A plaque remaining from the Big Apple Night Club at West 135th Street and Seventh Avenue in Harlem.

Above, a 1934 plaque from the Big Apple Night Club at West 135th Street and Seventh Avenue in Harlem. Discarded as trash in 2006.

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Entry from March 20, 2015
“Steal a hot stove and then come back for the smoke” (brazen criminal)

A person who can “steal a hot stove and then come back for the smoke” is a brazen criminal. Not surprisingly, the remark has often been directed at politicians.

American playwright, raconteur, and entrepreneur Wilson Mizner (1876-1933) is usually given credit for the line. “Among the clever lines of the late Wilson Mizner are: ‘He’d steal a hot stove and come back for the smoke’” was cited in 1943.


Wikipedia: Wilson Mizner
Wilson Mizner (May 19, 1876 – April 3, 1933) was an American playwright, raconteur, and entrepreneur. His best-known plays are The Deep Purple, produced in 1910, and The Greyhound, produced in 1912. He was manager and co-owner of The Brown Derby restaurant in Los Angeles, California, and was affiliated with his brother, Addison Mizner, in a series of scams and picaresque misadventures that inspired Stephen Sondheim’s musical Road Show (alternately known as Wise Guys, Gold! and Bounce).

Google News Archive
2 April 1943, Milwaukee (WI) Journal, pg. 18, col. 6:
Wisecracks From Wilson Mizner
From the New Yorker Magazine.
Among the clever lines of the late Wilson Mizner are: “He’d steal a hot stove and come back for the smoke.”

30 August 1944, San Francisco (CA) Chronicle, “Lindell Had a Check for $5600—Who Could Cash It?” by Bob Stevens, pg. 1H, col. 4:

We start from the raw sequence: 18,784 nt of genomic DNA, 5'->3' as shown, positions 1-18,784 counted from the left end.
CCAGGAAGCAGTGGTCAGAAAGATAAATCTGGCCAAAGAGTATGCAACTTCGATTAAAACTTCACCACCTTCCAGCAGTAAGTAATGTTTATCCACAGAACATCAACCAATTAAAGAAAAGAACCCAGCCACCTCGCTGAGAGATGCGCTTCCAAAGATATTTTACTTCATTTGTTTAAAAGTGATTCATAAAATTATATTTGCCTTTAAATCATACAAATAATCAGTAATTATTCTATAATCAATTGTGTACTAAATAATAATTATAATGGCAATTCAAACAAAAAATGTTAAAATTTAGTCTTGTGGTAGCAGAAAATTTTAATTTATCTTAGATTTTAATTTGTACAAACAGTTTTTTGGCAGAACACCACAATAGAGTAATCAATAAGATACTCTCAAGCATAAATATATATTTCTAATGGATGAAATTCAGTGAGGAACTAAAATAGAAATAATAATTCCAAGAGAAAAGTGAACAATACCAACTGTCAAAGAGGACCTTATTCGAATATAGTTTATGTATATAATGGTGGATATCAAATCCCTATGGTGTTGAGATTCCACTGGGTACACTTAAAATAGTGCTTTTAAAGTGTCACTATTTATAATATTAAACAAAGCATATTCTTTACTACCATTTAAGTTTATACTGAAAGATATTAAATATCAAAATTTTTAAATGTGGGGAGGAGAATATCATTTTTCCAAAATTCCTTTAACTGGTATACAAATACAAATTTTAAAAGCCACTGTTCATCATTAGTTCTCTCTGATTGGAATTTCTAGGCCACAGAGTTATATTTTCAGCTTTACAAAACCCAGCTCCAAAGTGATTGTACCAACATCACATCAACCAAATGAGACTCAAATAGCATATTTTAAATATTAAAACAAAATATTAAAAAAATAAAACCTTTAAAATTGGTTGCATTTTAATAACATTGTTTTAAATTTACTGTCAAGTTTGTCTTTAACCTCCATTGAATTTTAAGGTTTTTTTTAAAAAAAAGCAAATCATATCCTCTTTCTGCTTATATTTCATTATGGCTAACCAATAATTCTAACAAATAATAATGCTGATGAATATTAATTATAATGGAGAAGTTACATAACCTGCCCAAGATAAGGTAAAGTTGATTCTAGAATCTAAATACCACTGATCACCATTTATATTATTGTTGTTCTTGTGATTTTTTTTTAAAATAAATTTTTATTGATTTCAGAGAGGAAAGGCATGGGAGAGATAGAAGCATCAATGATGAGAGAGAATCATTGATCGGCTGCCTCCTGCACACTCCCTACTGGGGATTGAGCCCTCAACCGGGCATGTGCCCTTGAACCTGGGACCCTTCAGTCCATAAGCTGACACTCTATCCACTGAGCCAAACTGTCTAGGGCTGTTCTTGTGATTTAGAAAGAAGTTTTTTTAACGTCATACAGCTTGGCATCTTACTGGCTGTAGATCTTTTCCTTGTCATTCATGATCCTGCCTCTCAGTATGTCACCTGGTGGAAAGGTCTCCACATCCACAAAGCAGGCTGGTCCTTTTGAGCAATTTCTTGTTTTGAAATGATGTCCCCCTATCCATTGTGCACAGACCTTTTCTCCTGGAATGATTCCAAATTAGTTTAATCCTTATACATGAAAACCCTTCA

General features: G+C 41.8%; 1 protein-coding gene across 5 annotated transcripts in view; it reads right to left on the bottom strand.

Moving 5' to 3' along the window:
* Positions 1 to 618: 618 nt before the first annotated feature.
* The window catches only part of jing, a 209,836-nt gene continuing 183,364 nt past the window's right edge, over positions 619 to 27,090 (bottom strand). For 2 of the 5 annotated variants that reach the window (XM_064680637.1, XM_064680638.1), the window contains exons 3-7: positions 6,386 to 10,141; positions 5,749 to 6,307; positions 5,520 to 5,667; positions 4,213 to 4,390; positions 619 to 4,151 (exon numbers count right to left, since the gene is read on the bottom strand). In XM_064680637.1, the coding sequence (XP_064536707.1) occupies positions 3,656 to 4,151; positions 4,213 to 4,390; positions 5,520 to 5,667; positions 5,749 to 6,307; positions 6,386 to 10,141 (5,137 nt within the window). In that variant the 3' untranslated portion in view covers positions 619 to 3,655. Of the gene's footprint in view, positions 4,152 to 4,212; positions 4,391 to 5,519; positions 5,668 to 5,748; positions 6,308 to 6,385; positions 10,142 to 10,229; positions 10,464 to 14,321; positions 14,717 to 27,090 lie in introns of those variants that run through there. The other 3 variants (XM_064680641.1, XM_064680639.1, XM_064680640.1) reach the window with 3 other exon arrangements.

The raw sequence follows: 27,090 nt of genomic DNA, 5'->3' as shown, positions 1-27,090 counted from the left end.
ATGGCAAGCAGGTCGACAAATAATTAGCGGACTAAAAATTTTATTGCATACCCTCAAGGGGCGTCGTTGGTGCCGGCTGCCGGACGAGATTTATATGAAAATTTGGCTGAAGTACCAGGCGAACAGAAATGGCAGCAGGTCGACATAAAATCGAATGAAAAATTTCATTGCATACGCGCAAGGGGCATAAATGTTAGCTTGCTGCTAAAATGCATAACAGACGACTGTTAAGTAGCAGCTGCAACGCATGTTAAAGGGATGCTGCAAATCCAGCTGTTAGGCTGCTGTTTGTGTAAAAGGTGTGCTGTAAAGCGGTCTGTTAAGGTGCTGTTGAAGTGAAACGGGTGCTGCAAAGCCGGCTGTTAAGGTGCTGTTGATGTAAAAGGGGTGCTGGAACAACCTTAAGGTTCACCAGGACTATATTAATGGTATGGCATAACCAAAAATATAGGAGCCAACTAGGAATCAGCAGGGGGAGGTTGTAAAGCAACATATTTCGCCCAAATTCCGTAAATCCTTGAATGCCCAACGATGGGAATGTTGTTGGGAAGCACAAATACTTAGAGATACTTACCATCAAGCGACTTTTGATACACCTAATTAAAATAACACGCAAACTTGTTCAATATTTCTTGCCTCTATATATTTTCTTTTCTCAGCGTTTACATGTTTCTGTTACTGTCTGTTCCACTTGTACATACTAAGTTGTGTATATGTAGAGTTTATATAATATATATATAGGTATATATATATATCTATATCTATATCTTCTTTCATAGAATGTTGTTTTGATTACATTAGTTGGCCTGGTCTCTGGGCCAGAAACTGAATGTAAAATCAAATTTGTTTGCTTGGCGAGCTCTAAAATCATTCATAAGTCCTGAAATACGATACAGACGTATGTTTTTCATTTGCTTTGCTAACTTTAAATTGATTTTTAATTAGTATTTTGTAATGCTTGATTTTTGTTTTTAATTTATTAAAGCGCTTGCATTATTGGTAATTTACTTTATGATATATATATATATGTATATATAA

“What a bandit that umbay is. Why, that blue serge burglar is the type of guy who’d steal a hot stove and come back half an hour later and gather up the smoke.”

Google News Archive
25 April 1945, Berkeley (CA) Daily Gazette, “Try and Stop Me” by Bennett Cerf, pg. 11, col. 1:
He could only admit he (Wilson Mizner—ed.) added, the skill and dexterity of the croupier. “That guy,” he declared, “would steal a hot stove and come back later for the smoke.”

Google Books
The Legendary Mizners
By Alva Johnston
New York, NY: Farrar, Straus and Young
1953
Pg. ?: 
Among his miscellaneous lines are “You sparkle with larceny,” “He’d steal a hot stove and come back for the smoke,” ...

20 March 1971, The Plain Dealer, (Cleveland, OH), “Boxcar Burgle,” pg. 8-A, col. 1:
The former champion shoplifter was the fellow with enough gall to steal a hot stove and then come back for the smoke.

9 February 1975, Sunday Herald Advertiser (Boston, MA), “The con game” by Jim Bishop, pg. A6, col. 3:
He (Wilson Mizner—ed.) once said, perhaps of himself, “He’d steal a hot stove and come back for the smoke.”

17 August 1976, The Plain Dealer (Cleveland, OH), “Today” by George Barmann, pg. 4-A, col. 3:
The judge, sifting through some of Patty’s papers—the uncle died, at 88, recently in County Clare—came across a paragraph on a card that had been written in an alehouse. It said: “Yes, that fellow would steal a hot stove and then go back for the smoke.”

Google News Archive
17 February 1978, Daily Record (Ellensburg, WA), “Lincoln humored his cabinet men” by L. M. Boyd, pg. 3, col. 3:
Wilson Mizner made a name for himself early in this century mostly with his putdowns. Wisecracks such as: “He’d steal a hot stove and come back for the smoke.”

Twitter
The Boston Globe
‏@BostonGlobe
Little Rhody is the one state where pols would steal a hot stove and come back for the smoke, @GlobeCullen writes. http://ow.ly/xQaMy
6:01 PM - 10 Jun 2014

SouthCoast Today
COMMENTARY
Steve Urbon: A storm over Eversource’s ‘storm performance’
Posted Mar. 19, 2015 @ 8:00 pm
(...)
Now something comes along that reminds me of that old saying about a politician who “would steal a hot stove and come back for the smoke.”

Posted by Barry Popik
New York CityGovernment/Law/Politics/Military • Friday, March 20, 2015 • Permalink